Celebrate: Shichi-go-san

If you’re in Japan tomorrow, my advice to you is to hightail it to a shrine. November 15th is Shichi-go-san (literally 7-5-3), a celebration of children aged 3, 5 and 7 and you haven’t lived until you’ve seen adorable toddlers kitted out in full kiddie kimonos.*


A young girl celebrates Shichi-go-san

This colorful holiday was once reserved for samurai families back in the Middle Ages. The aforementioned ages were milestones in a upper-class child’s life:

  • 3 year old boys and girls were no longer required to shave their heads and could let their hair grow
  • 5 year old boys began to put on hakama (trousers) to go out in public
  • 7 year old girls began tying their kimono with actual obi sashes instead of cords

By the Edo Period (1603-1868), the celebration had trickeld down to the “lower” classes and all celebrants began visiting shrines to have their children blessed by priests. That tradition still continues today as parents dress their children up in what for many is their first real kimono and trot them off to the local shrine for prayers and pictures. Afterwards, children often receive chitose-ame candy, stick candy that comes in a bag decorated with turtles and cranes, animals that denote longevity.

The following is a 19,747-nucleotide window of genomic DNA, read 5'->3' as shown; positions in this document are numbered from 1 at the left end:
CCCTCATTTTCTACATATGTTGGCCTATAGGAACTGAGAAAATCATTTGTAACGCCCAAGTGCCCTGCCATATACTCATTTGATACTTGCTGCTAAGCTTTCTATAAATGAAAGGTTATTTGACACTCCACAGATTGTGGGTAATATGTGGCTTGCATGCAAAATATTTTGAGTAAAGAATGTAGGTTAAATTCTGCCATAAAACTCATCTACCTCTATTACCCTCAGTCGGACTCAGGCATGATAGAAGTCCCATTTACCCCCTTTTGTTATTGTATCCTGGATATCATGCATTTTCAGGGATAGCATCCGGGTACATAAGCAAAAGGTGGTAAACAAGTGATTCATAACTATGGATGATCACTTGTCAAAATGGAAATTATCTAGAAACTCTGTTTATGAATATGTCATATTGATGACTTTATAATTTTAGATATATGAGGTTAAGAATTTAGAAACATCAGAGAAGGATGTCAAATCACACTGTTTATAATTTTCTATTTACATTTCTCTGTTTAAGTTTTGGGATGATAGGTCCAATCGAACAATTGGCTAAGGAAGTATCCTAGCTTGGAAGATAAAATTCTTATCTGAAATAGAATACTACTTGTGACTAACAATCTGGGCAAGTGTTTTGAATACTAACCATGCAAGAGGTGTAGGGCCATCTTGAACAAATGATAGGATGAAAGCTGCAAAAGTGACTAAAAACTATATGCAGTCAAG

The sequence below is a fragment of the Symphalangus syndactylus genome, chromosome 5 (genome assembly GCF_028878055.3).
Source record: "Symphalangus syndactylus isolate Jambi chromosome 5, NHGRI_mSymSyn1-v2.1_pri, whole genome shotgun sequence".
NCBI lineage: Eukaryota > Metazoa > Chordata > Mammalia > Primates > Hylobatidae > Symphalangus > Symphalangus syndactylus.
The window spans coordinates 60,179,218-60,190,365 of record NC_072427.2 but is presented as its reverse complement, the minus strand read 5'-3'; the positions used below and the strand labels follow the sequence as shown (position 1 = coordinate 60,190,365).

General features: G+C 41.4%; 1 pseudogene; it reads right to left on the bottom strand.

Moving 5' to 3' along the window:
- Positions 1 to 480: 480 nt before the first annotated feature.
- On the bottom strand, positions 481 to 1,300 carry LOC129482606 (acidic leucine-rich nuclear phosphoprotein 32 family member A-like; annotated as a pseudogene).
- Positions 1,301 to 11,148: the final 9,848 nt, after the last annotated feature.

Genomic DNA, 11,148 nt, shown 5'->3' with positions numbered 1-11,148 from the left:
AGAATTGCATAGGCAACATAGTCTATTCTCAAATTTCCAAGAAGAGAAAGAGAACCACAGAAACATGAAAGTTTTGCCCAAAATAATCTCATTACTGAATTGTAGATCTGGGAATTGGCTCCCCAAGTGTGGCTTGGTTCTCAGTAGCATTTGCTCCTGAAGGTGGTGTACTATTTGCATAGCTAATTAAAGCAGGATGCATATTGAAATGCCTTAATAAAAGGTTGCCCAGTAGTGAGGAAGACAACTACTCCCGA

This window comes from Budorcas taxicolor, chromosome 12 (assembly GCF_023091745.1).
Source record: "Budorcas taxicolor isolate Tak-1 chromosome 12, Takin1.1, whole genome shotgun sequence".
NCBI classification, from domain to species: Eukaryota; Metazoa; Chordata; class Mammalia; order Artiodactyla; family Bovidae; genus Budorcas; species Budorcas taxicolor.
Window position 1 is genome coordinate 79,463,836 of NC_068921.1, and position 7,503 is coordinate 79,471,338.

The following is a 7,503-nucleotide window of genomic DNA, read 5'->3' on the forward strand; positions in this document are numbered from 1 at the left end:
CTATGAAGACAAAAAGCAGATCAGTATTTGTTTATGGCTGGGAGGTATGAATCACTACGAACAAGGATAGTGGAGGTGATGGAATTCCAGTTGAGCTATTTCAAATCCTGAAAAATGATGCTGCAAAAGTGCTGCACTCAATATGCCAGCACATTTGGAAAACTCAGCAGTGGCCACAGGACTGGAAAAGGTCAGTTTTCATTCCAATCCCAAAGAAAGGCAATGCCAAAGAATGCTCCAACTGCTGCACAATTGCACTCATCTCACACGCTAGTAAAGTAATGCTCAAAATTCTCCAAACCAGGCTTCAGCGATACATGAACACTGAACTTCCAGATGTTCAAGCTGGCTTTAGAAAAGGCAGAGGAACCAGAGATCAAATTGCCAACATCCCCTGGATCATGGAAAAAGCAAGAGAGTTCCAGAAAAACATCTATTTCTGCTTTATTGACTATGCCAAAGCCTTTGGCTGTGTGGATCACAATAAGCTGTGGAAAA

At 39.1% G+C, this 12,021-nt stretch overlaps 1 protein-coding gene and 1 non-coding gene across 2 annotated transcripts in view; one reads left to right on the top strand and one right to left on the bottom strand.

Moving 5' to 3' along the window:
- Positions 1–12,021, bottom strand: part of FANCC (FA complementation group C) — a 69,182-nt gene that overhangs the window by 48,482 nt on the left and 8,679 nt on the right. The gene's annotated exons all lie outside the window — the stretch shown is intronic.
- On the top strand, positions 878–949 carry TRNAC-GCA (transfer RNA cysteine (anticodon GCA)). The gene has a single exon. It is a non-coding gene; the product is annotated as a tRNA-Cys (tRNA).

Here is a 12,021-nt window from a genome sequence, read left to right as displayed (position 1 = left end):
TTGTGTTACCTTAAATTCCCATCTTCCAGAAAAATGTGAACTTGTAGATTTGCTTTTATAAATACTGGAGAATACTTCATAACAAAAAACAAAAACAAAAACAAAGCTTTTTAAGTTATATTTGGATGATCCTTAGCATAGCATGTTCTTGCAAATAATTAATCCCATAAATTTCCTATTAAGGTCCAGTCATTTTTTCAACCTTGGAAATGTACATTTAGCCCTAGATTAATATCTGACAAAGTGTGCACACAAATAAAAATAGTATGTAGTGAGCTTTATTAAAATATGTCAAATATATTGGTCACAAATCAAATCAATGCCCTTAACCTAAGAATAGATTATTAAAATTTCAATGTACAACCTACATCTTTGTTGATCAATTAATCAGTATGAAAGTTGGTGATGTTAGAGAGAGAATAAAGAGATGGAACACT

For tourists, chancing across a shichi-go-san celebration at a shrine is not only a great photo op but an opportunity to witness a centuries-old tradition in action.

*Technically, since Shichi-go-san isn’t a national holiday, most families will head to their local shrine on the weekend nearest November 15th.

2 thoughts on “Celebrate: Shichi-go-san

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  1. Since you will be there when Keira is three, can she take part in this, or do you have to be Japanese. You know that she would steal the show!

  2. Happy Shichi-go-san! These ages are odd numbers and are considered lucky in East Asian numerology. I also like the tradition of chitose-ame (longevity candy) which literally means thousand year candy. The candy is shaped like a stick and comes in a bag decorated with cranes and turtles, which both symbolize long life.

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